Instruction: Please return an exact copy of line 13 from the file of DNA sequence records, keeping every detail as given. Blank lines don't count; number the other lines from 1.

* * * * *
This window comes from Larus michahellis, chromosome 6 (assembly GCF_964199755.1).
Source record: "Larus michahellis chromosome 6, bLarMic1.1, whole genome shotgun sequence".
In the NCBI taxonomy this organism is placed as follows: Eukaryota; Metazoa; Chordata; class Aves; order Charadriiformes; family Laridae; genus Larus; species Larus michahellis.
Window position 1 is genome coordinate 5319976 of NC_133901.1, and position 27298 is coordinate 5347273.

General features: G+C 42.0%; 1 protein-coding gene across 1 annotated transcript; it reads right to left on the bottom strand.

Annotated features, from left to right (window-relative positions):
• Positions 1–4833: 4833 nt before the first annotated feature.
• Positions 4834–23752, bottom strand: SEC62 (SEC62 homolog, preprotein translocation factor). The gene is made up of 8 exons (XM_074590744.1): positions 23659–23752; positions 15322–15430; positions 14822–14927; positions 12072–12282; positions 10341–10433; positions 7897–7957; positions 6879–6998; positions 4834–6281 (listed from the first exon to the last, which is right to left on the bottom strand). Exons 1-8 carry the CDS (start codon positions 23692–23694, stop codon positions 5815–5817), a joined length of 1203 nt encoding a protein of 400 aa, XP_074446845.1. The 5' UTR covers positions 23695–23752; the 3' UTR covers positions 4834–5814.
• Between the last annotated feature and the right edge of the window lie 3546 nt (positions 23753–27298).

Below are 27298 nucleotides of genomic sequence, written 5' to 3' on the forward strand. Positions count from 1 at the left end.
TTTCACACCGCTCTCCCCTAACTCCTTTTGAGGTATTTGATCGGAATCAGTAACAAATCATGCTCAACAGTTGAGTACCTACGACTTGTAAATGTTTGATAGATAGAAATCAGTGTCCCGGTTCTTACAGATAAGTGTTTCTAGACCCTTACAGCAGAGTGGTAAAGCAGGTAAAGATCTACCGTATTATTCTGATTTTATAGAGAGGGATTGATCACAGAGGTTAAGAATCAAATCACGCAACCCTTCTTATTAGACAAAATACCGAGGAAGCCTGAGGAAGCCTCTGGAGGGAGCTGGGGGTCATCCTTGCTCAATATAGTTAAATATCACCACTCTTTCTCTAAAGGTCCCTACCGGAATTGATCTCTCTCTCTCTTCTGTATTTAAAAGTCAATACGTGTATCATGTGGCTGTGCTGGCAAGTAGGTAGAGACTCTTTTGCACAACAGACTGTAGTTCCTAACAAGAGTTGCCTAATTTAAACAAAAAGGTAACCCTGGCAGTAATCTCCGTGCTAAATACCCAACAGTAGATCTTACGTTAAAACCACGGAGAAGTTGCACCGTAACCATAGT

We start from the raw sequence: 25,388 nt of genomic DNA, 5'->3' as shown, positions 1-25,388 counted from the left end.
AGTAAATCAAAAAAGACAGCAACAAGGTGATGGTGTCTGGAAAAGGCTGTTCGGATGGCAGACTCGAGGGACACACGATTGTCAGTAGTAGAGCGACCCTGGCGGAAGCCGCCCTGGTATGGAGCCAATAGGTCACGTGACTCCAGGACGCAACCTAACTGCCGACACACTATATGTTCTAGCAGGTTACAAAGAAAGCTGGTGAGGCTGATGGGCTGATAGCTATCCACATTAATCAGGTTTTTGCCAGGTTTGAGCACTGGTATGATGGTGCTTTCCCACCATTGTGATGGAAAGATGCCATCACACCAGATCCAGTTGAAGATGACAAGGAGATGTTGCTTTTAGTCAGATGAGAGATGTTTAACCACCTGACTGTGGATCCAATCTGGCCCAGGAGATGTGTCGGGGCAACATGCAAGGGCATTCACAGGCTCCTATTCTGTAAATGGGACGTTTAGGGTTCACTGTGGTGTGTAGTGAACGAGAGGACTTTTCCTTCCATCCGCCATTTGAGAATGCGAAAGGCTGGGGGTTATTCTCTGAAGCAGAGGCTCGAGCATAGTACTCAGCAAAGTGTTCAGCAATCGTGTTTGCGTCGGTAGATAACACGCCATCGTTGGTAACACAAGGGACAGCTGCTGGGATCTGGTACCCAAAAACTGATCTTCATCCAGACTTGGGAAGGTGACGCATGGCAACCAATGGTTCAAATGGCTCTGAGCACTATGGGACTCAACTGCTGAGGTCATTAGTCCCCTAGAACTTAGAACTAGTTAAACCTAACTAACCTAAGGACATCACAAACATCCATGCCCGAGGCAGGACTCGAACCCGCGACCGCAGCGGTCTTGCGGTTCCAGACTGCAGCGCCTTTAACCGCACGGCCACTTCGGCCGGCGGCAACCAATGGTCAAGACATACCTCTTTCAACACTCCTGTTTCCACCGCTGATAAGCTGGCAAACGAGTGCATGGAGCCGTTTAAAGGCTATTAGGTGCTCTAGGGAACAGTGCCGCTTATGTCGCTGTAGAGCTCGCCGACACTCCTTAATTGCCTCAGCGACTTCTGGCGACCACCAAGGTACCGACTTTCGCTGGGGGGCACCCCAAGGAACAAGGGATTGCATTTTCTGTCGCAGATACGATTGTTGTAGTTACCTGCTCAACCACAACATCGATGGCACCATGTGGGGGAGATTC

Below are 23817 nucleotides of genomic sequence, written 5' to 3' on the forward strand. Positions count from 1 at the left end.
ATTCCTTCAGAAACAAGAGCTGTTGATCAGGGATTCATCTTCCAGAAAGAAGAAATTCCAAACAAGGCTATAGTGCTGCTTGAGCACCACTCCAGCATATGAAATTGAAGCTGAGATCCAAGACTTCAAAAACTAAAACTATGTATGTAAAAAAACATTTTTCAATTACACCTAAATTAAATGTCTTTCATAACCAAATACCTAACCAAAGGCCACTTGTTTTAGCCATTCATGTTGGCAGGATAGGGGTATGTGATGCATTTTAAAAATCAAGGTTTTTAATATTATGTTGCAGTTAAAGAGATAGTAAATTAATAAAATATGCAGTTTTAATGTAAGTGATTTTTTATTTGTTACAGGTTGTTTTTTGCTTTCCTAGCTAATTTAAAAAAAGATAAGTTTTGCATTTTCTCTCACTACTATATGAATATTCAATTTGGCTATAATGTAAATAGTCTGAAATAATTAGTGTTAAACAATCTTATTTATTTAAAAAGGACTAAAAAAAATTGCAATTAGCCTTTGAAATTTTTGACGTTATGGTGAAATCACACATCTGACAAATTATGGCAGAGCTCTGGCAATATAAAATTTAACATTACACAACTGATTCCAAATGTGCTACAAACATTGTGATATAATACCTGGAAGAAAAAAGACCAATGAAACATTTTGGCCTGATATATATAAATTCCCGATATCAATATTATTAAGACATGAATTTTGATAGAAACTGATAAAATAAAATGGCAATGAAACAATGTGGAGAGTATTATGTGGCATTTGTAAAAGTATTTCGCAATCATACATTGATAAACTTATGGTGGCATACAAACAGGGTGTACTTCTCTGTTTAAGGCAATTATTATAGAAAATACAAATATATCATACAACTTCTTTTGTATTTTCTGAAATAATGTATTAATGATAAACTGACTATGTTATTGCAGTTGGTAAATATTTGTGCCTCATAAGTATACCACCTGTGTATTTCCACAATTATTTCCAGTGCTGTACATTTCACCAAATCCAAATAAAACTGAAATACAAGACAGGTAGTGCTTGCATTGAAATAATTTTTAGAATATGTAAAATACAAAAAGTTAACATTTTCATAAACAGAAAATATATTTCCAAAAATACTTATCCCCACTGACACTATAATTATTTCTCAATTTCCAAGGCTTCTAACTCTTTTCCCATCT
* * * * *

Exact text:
AGTAAATCAAAAAAGACAGCAACAAGGTGATGGTGTCTGGAAAAGGCTGTTCGGATGGCAGACTCGAGGGACACACGATTGTCAGTAGTAGAGCGACCCTGGCGGAAGCCGCCCTGGTATGGAGCCAATAGGTCACGTGACTCCAGGACGCAACCTAACTGCCGACACACTATATGTTCTAGCAGGTTACAAAGAAAGCTGGTGAGGCTGATGGGCTGATAGCTATCCACATTAATCAGGTTTTTGCCAGGTTTGAGCACTGGTATGATGGTGCTTTCCCACCATTGTGATGGAAAGATGCCATCACACCAGATCCAGTTGAAGATGACAAGGAGATGTTGCTTTTAGTCAGATGAGAGATGTTTAACCACCTGACTGTGGATCCAATCTGGCCCAGGAGATGTGTCGGGGCAACATGCAAGGGCATTCACAGGCTCCTATTCTGTAAATGGGACGTTTAGGGTTCACTGTGGTGTGTAGTGAACGAGAGGACTTTTCCTTCCATCCGCCATTTGAGAATGCGAAAGGCTGGGGGTTATTCTCTGAAGCAGAGGCTCGAGCATAGTACTCAGCAAAGTGTTCAGCAATCGTGTTTGCGTCGGTAGATAACACGCCATCGTTGGTAACACAAGGGACAGCTGCTGGGATCTGGTACCCAAAAACTGATCTTCATCCAGACTTGGGAAGGTGACGCATGGCAACCAATGGTTCAAATGGCTCTGAGCACTATGGGACTCAACTGCTGAGGTCATTAGTCCCCTAGAACTTAGAACTAGTTAAACCTAACTAACCTAAGGACATCACAAACATCCATGCCCGAGGCAGGACTCGAACCCGCGACCGCAGCGGTCTTGCGGTTCCAGACTGCAGCGCCTTTAACCGCACGGCCACTTCGGCCGGCGGCAACCAATGGTCAAGACATACCTCTTTCAACACTCCTGTTTCCACCGCTGATAAGCTGGCAAACGAGTGCATGGAGCCGTTTAAAGGCTATTAGGTGCTCTAGGGAACAGTGCCGCTTATGTCGCTGTAGAGCTCGCCGACACTCCTTAATTGCCTCAGCGACTTCTGGCGACCACCAAGGTACCGACTTTCGCTGGGGGGCACCCCAAGGAACAAGGGATTGCATTTTCTGTCGCAGATACGATTGTTGTAGTTACCTGCTCAACCACAACATCGATGGCACCATGTGGGGGAGATTC